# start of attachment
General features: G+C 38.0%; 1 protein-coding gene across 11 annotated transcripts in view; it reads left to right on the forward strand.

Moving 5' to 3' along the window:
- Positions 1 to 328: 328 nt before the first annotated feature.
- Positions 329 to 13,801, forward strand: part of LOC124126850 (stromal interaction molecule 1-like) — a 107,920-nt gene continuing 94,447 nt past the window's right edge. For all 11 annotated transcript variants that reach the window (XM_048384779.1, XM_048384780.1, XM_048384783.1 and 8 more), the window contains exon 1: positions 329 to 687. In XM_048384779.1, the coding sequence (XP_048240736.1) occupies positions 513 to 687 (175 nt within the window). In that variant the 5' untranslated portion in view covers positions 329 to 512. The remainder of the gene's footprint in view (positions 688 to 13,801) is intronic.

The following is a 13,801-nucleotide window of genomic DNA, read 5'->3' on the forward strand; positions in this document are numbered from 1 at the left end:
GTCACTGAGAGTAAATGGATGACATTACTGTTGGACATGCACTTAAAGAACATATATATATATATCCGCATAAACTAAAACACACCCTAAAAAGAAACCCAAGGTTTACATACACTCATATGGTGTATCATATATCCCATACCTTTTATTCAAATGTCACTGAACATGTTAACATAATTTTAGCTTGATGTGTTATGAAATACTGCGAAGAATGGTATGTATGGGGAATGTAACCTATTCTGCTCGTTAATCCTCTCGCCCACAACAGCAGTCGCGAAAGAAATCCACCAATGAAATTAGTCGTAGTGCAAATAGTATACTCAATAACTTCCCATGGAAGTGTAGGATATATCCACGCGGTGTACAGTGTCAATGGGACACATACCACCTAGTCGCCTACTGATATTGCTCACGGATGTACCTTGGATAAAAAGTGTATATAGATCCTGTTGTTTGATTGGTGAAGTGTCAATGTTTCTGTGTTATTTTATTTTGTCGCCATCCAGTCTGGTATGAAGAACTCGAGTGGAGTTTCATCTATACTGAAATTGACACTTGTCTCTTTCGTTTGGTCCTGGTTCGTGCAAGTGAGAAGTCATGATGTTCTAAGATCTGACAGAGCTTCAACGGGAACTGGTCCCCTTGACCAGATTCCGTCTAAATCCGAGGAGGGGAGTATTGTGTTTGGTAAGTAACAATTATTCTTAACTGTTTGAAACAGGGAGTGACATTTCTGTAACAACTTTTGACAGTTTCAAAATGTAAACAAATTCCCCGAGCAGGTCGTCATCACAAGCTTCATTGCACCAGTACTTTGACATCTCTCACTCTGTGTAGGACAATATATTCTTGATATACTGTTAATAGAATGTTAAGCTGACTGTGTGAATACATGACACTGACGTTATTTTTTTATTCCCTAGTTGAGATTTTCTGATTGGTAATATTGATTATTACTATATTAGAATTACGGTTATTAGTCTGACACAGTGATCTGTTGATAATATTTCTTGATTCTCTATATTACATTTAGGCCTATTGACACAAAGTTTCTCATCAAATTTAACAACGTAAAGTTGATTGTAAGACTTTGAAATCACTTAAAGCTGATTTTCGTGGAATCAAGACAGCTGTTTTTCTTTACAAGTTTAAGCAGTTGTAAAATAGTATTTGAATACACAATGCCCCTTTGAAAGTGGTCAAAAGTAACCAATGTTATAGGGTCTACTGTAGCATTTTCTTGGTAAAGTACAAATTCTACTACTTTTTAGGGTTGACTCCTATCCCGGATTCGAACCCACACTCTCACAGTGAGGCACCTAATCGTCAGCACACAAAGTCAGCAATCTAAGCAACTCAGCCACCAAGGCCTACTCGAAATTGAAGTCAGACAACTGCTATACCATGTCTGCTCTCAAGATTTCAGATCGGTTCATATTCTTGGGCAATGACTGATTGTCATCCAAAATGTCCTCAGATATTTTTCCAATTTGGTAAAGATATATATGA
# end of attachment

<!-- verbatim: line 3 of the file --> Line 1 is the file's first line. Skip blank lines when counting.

- Positions 1 to 328: 328 nt before the first annotated feature.